Jobs for Afghans has put forth an "Emergency Works Program" which aims at hiring hundreds of thousands of Afghans for a daily cash wage immediately, to cope with 40-50 percent unemployment and rising food prices.  The plan outlines:

   *Focus on digging paths for "pipeline" infrastructure with hand-tools, meaning thousands of miles of trench which will carry basic water, electricity, and sewage pipeline, which is the foundation of rural infrastructure.  Pay a cash day wage of $10 per day, which is an excellent wage in this country.

   *Prioritize Kabul's unsanitary open-trench sewage system, potential to hire thousands of workers in easy-to-secure environment.

   -Dovetail the Military Strategy, Focus mission on using forces to protect work crews rather than chasing Taliban around the countryside. Minimizes civilian casualties.

Jobs for Afghans argues that the infusion of capital to poorest segment of society will jump-start the informal economy, as Afghans use funds to buy vendor stands, taxis, and other means of earning income, and distribute income through the tribal-clan structure to other Afghans.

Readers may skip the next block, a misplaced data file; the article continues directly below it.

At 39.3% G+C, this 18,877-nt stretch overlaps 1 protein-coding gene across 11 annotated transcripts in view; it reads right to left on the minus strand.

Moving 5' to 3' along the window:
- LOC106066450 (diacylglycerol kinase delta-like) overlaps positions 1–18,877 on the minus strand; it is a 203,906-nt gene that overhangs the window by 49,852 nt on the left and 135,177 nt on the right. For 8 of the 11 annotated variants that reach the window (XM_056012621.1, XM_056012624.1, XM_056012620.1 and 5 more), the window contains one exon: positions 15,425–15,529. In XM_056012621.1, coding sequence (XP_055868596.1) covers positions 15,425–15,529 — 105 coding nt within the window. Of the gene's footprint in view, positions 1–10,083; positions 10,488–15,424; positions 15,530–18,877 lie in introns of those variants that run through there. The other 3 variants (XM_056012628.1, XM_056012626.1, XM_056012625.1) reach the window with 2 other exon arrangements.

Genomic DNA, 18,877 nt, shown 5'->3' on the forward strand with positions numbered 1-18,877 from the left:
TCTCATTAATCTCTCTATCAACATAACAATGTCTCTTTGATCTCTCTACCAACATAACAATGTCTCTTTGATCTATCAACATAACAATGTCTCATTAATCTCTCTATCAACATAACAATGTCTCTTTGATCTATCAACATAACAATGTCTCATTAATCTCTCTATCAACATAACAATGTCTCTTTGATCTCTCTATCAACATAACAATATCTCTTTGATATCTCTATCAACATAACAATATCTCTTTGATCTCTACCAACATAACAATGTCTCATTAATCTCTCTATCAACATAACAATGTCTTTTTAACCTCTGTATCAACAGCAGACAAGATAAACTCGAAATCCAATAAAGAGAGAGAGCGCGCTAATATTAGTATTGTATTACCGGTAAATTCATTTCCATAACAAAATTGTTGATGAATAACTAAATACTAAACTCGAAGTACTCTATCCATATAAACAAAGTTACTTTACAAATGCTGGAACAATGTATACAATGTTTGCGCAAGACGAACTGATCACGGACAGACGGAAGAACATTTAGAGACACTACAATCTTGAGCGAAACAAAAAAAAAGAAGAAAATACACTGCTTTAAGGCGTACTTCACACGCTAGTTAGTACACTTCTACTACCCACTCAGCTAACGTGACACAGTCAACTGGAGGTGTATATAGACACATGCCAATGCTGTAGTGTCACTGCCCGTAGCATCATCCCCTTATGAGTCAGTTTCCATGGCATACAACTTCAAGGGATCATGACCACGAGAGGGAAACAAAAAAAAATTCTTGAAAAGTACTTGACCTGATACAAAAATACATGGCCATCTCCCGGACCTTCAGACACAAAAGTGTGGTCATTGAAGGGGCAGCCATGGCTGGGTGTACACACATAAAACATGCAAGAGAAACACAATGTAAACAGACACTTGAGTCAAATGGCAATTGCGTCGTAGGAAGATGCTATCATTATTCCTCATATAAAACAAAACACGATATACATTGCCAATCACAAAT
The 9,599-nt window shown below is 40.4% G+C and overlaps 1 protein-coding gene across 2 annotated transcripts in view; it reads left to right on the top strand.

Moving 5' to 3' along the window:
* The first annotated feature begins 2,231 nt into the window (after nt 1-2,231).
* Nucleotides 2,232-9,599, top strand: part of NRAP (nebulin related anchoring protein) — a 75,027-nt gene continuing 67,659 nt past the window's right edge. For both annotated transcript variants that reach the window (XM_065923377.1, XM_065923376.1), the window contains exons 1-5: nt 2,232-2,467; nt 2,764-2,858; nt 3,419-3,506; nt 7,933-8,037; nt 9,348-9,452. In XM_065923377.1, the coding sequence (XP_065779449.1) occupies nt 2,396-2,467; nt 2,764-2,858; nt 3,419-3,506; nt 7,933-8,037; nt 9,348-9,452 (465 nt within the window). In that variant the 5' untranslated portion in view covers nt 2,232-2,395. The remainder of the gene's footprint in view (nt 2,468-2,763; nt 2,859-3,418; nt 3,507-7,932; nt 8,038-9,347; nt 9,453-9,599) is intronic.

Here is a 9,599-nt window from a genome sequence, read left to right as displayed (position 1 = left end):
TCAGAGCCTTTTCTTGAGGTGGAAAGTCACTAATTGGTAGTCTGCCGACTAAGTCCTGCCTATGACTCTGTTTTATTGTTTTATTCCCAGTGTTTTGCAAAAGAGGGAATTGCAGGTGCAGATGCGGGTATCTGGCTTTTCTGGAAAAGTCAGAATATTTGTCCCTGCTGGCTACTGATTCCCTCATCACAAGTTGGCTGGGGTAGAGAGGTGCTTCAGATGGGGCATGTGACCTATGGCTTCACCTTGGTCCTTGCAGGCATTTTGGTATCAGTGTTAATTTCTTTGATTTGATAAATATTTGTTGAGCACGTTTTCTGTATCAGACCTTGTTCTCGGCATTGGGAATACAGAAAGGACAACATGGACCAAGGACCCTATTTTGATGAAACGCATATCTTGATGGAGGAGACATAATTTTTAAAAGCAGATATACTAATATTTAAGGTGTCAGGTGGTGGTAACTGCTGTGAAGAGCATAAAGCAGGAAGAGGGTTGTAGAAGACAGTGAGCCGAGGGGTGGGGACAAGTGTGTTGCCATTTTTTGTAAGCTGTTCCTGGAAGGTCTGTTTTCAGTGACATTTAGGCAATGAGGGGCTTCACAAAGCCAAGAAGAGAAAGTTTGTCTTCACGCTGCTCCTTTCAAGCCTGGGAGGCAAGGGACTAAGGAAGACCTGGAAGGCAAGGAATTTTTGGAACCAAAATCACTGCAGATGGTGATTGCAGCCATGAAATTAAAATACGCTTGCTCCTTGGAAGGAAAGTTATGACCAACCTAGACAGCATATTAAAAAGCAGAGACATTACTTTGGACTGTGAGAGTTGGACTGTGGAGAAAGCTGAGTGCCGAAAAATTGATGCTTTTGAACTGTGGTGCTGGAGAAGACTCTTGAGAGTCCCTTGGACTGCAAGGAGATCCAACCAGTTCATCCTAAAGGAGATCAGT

Obama seems to be moving on Afghanistan.  The question is, is he moving fast enough.  The window for peace opened by last week's overtures by Mullah Omar is shrinking, and soon other smaller but even more radical Taliban leaders will have a fresh pool of recruits, who join solely for the Taliban wage of $8 per day.  Please forward this your congress member and the White House, make sure Obama hears.  The tragedy is this is one war we can get out of if we move fast.   LINK TO CONGRESS EMAILS.   LINK TO EMAIL WHITE HOUSE.

"Roughly 70 percent [of Taliban] are involved because of the money, because they are getting paid." - Joe Biden last week in Brussels

Oxfam report (Reuters)

There's more...